American POP! Selections from the CU Art Museum Collection


In the heyday of the 1960s, artists in the United States turned an eye on the wonderful—and sometimes wild—images of American consumer culture. Pop artists reveled in the vibrancy of the urban landscape and in the bounty of the post-World War II economic boom. They adopted images from mass media, billboards, cartoons, tabloid magazines and advertisements. Pop Art glorified and parodied the “things”of everyday life.

Bold and outrageous, Pop art embodied the optimism and the energy of the times. The 1960s was the era of the Civil Rights Movement, the sexual revolution, psychedelics, student activism—and the proliferation of television sets in American homes. Pop artists looked aesthetically at the mundane imagery of middle-class consumer culture, and then transposed it with traditional fine art techniques. As artist and critic Max Kozloff said, “Anything goes, just as anything goes on the street.”

Pop art is extroverted. It rejected the emotional angst and the romanticism of Abstract Expressionism, the revered style of an elder generation. Lucy Lippard summarized Pop artists’ radical attitude: Pop chose to depict everything previously considered unworthy of notice, let alone of art; every level of advertising, Times Square jokes, tasteless bric-a-brac and gaudy furnishings, ordinary clothes and food, film stars, pin-ups, cartoons. Nothing was sacred, and the cheaper and more despicable the better.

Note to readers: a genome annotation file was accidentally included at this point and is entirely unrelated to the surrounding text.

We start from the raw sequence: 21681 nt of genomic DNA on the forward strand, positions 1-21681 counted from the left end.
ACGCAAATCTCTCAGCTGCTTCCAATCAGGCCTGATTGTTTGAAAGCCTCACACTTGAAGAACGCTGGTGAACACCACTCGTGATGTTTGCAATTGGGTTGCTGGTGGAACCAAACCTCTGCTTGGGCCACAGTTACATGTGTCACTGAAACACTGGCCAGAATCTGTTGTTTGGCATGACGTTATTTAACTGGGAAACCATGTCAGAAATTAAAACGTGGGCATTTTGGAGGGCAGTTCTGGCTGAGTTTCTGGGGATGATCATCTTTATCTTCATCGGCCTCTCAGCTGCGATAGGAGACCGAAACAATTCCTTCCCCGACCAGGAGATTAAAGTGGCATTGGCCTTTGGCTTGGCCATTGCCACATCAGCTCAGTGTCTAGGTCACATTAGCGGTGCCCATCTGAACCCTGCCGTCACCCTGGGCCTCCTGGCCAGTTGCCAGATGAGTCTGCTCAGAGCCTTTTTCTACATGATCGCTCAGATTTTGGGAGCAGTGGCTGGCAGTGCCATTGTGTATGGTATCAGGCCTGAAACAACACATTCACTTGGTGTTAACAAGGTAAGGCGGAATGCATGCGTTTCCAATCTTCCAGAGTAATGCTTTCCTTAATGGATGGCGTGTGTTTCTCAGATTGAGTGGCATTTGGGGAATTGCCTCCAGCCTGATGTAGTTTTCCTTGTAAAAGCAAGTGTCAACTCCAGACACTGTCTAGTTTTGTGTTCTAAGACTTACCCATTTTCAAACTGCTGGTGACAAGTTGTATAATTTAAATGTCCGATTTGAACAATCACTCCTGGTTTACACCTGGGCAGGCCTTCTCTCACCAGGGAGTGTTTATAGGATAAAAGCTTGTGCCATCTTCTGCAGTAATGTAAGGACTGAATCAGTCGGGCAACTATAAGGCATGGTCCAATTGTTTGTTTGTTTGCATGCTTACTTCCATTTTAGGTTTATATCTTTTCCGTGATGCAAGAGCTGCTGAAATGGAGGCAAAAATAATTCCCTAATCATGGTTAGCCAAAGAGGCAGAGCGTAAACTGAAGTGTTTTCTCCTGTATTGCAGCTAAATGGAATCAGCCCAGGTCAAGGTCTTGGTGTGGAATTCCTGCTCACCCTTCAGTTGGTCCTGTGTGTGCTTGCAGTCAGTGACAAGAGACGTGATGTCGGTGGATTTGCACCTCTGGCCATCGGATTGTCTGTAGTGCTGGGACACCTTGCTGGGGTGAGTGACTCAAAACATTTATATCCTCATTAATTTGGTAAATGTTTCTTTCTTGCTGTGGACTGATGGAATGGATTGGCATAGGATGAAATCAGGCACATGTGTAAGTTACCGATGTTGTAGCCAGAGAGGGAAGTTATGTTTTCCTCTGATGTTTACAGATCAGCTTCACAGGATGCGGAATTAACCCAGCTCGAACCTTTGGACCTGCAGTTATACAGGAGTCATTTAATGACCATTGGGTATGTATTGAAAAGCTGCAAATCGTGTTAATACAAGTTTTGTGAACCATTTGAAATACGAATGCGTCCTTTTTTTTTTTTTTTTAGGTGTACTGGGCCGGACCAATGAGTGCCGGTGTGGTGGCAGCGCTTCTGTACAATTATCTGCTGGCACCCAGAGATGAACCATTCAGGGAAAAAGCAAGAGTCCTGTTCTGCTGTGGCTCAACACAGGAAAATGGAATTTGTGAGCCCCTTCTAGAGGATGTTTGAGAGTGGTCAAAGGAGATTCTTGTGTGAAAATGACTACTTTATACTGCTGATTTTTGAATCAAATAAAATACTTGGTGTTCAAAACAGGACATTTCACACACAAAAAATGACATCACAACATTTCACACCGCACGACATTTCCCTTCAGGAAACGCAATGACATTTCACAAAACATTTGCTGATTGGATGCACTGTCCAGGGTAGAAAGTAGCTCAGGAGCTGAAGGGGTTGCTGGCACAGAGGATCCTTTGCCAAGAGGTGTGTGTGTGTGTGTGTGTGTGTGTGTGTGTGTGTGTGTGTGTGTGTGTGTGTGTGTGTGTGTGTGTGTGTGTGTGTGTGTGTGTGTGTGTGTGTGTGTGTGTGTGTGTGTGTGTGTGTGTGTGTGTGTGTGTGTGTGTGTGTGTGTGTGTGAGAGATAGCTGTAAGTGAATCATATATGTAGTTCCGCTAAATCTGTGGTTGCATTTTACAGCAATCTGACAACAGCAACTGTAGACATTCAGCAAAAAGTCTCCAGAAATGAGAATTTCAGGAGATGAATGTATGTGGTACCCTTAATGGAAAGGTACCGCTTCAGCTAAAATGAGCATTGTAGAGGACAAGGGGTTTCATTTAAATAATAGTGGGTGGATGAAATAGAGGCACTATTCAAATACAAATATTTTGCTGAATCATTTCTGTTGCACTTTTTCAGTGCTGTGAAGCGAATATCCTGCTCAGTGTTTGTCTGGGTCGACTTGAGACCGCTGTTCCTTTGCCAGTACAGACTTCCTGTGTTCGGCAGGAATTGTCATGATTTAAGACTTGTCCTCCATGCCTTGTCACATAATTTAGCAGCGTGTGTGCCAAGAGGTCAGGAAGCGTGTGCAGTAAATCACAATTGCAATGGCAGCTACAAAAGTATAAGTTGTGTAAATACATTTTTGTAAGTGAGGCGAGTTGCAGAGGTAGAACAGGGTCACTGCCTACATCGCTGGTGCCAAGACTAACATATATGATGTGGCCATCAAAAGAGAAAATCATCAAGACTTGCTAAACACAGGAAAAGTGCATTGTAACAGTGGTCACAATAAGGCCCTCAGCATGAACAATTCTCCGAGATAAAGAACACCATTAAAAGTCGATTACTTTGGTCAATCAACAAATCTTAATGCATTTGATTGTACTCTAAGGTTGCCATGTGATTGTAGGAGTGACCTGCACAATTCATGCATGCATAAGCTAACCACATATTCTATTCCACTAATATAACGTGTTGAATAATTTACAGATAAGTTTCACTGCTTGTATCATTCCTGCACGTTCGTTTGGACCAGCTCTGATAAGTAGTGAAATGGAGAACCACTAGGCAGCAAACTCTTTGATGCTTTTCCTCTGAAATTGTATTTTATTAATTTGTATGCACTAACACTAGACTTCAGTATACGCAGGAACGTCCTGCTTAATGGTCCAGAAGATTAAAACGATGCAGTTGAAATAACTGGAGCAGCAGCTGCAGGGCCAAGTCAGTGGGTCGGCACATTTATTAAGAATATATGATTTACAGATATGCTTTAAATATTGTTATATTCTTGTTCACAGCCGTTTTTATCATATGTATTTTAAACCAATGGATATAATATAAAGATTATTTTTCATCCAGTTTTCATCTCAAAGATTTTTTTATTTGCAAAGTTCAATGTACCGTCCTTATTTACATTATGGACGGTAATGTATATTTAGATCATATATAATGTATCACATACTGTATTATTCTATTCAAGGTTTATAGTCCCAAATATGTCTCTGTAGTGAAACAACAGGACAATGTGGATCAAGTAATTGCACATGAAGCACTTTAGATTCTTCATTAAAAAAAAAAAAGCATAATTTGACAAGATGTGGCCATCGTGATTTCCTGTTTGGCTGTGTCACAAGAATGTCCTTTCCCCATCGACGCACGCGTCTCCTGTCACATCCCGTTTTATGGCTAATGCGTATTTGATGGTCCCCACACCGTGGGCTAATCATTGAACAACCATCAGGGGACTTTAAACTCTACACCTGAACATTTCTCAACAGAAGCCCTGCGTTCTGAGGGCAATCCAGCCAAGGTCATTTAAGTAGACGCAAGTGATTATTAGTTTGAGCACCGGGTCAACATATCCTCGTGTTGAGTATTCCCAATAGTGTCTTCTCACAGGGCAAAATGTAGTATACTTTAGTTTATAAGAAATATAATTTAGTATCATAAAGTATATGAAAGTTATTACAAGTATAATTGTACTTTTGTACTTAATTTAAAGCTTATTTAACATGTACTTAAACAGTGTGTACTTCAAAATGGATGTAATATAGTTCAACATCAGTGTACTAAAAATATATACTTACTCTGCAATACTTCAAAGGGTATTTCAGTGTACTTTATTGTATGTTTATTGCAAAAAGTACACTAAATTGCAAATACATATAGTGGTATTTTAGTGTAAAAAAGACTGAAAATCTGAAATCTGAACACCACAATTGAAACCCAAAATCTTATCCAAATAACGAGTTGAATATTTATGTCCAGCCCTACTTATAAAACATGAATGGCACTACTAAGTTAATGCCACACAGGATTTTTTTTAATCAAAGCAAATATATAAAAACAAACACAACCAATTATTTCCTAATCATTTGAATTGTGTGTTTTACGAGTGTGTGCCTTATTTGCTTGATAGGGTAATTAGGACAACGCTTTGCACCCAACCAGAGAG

At first, the established art world despised Pop art. It was considered trendy and facile. Critics mockingly called Pop artists “new vulgarians,” “American sign painters,” “urban folk artists” and “new Regionalists.” However, their familiar, often amusing images were an instant hit with the public.

Not unlike Regionalist artists, such as Thomas Hart Benton, Pop artists adopted a thoroughly democratic platform. Although anti-academic, Pop art is strongly ironic and is, inherently, a form of cultural critique. While these rowdy and fun-loving images amuse us, they also examine the authority of materialism in American.

Although critics predicted that Pop art would die a quick death, it has in fact paved the way for a generation of artists who explore our relationship with the media and the symbols of our everyday landscape.

This exhibition wil be on view May 4-September 8, 2013.

Organized by the CU Art Museum, University of Colorado Boulder


Companion Exhibitions

Pushing the Envelope (Family Gallery) · May 4-August 11
Pop Art Soup (Studio1) · July 13-October 20


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The following are sponsors of American POP! and its education programs








image: John Baeder, Yankee Clipper Diner, 1980, serigraph, gift of Joseph Schuster, CU Art Museum, University of Colorado Boulder.